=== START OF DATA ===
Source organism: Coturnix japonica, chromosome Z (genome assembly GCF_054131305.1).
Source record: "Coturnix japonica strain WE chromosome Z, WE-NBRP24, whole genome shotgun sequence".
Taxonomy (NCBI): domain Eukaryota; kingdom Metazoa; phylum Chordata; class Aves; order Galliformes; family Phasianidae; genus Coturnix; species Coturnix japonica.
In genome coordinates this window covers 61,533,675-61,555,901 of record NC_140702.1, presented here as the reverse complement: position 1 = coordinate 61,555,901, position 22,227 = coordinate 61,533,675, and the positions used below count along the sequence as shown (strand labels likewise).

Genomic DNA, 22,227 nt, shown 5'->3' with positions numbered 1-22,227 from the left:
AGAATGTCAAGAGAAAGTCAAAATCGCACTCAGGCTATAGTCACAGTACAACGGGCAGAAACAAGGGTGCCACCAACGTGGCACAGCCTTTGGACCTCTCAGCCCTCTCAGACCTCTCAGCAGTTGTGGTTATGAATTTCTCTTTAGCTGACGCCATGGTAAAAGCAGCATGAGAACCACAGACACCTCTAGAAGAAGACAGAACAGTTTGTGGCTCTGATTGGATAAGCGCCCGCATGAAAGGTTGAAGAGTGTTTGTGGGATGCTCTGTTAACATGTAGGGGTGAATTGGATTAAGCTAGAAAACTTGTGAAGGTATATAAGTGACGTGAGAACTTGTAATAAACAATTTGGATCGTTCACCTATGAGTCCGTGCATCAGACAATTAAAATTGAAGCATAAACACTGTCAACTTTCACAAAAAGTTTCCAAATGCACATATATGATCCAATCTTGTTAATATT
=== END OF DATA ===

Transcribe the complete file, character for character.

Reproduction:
Source organism: Coturnix japonica, chromosome Z (genome assembly GCF_054131305.1).
Source record: "Coturnix japonica strain WE chromosome Z, WE-NBRP24, whole genome shotgun sequence".
Taxonomy (NCBI): domain Eukaryota; kingdom Metazoa; phylum Chordata; class Aves; order Galliformes; family Phasianidae; genus Coturnix; species Coturnix japonica.
In genome coordinates this window covers 61,533,675-61,555,901 of record NC_140702.1, presented here as the reverse complement: position 1 = coordinate 61,555,901, position 22,227 = coordinate 61,533,675, and the positions used below count along the sequence as shown (strand labels likewise).

Genomic DNA, 22,227 nt, shown 5'->3' with positions numbered 1-22,227 from the left:
AGAATGTCAAGAGAAAGTCAAAATCGCACTCAGGCTATAGTCACAGTACAACGGGCAGAAACAAGGGTGCCACCAACGTGGCACAGCCTTTGGACCTCTCAGCCCTCTCAGACCTCTCAGCAGTTGTGGTTATGAATTTCTCTTTAGCTGACGCCATGGTAAAAGCAGCATGAGAACCACAGACACCTCTAGAAGAAGACAGAACAGTTTGTGGCTCTGATTGGATAAGCGCCCGCATGAAAGGTTGAAGAGTGTTTGTGGGATGCTCTGTTAACATGTAGGGGTGAATTGGATTAAGCTAGAAAACTTGTGAAGGTATATAAGTGACGTGAGAACTTGTAATAAACAATTTGGATCGTTCACCTATGAGTCCGTGCATCAGACAATTAAAATTGAAGCATAAACACTGTCAACTTTCACAAAAAGTTTCCAAATGCACATATATGATCCAATCTTGTTAATATT